Book Review – Case Study by Graeme Macrae Burnet

books, reviews

Rating: 5 out of 5.

I had to Google the Booker Prize shortlist that saw Graeme Macrae Burnet’s novel His Bloody Project competing for the prize. It was way back in 2016, which is crazy. It feels as though I only read that a couple of years ago. I definitely wanted Burnet to win but that’s mostly because it was the only one that I’d read. That doesn’t mean it didn’t deserve it. His Bloody Project was an absolute masterpiece in the way that it blended fact and fiction. I knew that this was a writer that I wanted to read in the future. So, I ordered a copy of his next book as soon as it was possible. I knew that it was going to be something big. But could it possibly be as good as his last book?

It takes a very accomplished author to successfully blend fact and fiction without it seeming gimmicky. In His Bloody Project, Graeme Macrae Burnet proved that he was the kind of author who could make it work. His latest novel takes that idea even further. Not only is the fictional tale being presented as fact but he weaves in real-world figures to back it up. Each historical reference has been carefully chosen to add credence to the non-fiction style the book adopts. It makes the reading experience such a complex and engaging one. It is up to the reader to decide what is and isn’t real. It is for them to decide what is true and what isn’t. I can imagine that plenty of readers will turn to Google as soon as they’ve finished reading to find out if certain people exist or not. This is all down to the strength of his writing.

The narrative is presented as a non-fiction book delving into the history of a long-forgotten (and fictional) psychotherapist Arthur Collins Braithwaite. Braithwaite was a contemporary of people like R D Laing and was a very controversial figure. His theories were all over the place and his ego prevented him from taking advice from anyone. Burnet’s novel is split between a fictional biography of Braithwaite and a series of notebooks that he was sent. The journals were sent to him by a Mr Martin Grey and were written by his cousin, a former patient of Braithwaite. She first met with the therapist after her sister’s suicide because she believe that Braithwaite may have played a role in it. She decides to go undercover and invents an alter ego for herself. But what does she discover about the figure and what kind of picture does it pain when combined with Braithwaite’s own past?

The notebooks from the unnamed young woman are presented in full and, before we even get to the main body of the novel, the preface begins with an admission of inaccuracies. Certain places have been misnamed in the journals and the geography doesn’t make complete sense. That means we are already being conditioned to question everything that we read. Can we trust her as a narrator and believe what she is saying? The fact that her behaviour becomes more and more erratic over time only makes it harder to trust what we’re reading. At the same time, the biography that runs alongside it presents the image of a troubled mind. Is Braithwaite really the type of person who should be holding council over anyone’s mental health? In his youth, Burnet had an interest in reading psychiatric case studies and you can see that he is having a lot of fun turning that format on its head. Instead of getting the therapist’s insight into the patient, the tables are turned.

From the outset, our unnamed female narrator is presented as a prim and proper girl from a wealthy family. She seems to exhibit perfectly normal behaviour for a twenty-something girl of that time. However, as we continue reading her words, it becomes clear that there is something beneath the surface. Is she simply playing a role or is there something deeper going on? It initially seems as though the power balance has merely shifted from doctor to patient but we are quickly left wondering who is actually in control here. It’s a fascinating and engaging reading experience, which is exactly what Burnet wanted. He has always said that he enjoys presenting his fiction with a strong sense of reality and this is a great example of that working successfully. You not only want to believe this happened but find it difficult to remember it didn’t.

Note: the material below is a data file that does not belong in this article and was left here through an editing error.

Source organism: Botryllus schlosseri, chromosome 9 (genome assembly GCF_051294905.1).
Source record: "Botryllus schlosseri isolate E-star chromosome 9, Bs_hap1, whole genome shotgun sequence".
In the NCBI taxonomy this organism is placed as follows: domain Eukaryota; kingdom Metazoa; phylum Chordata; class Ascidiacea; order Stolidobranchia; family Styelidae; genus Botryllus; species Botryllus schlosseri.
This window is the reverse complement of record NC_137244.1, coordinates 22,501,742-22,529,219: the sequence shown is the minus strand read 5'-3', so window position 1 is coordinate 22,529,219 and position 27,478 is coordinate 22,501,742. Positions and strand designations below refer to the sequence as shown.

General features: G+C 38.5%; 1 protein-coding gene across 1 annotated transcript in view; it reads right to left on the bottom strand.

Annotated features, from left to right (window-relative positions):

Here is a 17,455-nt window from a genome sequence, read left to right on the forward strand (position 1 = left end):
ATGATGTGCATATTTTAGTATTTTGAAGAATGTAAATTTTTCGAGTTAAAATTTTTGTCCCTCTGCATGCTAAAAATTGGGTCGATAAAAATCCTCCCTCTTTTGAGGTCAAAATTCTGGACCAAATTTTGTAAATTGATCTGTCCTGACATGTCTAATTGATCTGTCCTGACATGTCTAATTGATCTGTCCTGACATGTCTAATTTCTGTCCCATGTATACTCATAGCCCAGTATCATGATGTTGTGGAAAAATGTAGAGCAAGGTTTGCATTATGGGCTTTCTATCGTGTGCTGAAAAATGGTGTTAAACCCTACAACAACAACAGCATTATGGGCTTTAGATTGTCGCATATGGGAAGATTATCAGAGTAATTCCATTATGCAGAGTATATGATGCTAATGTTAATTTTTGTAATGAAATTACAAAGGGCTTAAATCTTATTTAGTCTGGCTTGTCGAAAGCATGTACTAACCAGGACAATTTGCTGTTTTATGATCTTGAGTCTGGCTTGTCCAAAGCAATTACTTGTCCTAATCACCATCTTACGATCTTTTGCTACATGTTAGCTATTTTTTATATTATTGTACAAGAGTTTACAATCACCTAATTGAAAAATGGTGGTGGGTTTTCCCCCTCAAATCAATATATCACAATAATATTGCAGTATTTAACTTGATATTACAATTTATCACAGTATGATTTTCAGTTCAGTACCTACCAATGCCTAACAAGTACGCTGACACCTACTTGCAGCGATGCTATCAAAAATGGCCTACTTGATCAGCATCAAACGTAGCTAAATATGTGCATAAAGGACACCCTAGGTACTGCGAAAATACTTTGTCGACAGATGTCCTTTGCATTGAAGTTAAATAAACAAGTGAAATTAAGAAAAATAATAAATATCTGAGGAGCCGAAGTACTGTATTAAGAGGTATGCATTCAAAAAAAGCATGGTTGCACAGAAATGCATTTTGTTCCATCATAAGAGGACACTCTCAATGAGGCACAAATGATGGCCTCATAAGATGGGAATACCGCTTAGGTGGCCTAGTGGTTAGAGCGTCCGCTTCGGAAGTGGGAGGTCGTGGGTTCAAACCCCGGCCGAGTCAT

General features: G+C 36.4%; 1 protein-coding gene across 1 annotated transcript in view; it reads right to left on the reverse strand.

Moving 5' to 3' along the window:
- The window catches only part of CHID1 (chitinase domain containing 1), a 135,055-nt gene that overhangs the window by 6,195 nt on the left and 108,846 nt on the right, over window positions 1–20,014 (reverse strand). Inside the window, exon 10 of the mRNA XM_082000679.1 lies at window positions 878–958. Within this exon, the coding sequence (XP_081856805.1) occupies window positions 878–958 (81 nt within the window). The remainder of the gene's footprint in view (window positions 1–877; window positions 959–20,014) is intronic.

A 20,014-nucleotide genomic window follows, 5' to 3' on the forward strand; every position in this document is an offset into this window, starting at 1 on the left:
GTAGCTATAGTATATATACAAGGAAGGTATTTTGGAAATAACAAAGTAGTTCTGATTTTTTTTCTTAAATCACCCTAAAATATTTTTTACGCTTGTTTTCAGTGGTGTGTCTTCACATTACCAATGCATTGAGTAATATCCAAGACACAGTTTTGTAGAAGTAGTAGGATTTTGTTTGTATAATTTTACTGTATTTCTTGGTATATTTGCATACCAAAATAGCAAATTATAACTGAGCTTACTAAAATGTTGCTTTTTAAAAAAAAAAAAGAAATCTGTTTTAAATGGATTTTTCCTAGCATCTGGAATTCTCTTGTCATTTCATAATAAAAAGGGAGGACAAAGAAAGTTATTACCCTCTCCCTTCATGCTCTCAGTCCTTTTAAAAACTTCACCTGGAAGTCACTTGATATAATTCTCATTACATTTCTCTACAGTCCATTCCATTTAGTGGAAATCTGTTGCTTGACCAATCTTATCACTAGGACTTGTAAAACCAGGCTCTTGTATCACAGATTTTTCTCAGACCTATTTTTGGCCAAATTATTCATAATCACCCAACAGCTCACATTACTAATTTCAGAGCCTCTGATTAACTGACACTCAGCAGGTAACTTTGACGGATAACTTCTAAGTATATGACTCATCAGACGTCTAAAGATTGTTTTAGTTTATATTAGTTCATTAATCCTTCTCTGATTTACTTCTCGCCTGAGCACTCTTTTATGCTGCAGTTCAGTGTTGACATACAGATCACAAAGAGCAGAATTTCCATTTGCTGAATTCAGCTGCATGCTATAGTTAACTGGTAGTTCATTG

This is metafiction on a whole new level and offers a new kind of engagement. One in which a reader can become fully immersed in a fictional world. Yes, we’ve all been immersed in what we’ve read before but there’s always that barrier. We always know that the novel we’re reading isn’t real. Burnet adds so much detail and realism to his work that these characters could easily be real. You could be reading history. The lines between fact and fiction are so blurred so extremely and so expertly. There are so many fictional layers in this novel that you start to question everything. Not only do we have the fictional journal writer and her fictional therapist but there’s the fictional version of Burnet writing the biography. I mean, can we even be sure that the real Graeme Macrae Burnet is real anymore?

What we can trust is that Case Study is another masterpiece. Unlike His Bloody Project, there is humour here that brings a slightly lighter tone to the proceedings. It feels more fun and free than his previous work. The novel is an interesting look back to the 1960s counterculture thanks to the people Braithwaite interacts with. Any reader willing to get on board with the concept will enjoy a rich reading experience. It won’t appeal to anyone looking for everything to be neatly wrapped up at the end or who needs an answer to everything. However, it could force you to question everything you think you know about the novel form and your overall sense of self. It’s an absolutely astounding novel and is unlike anything I’ve read since his last book.

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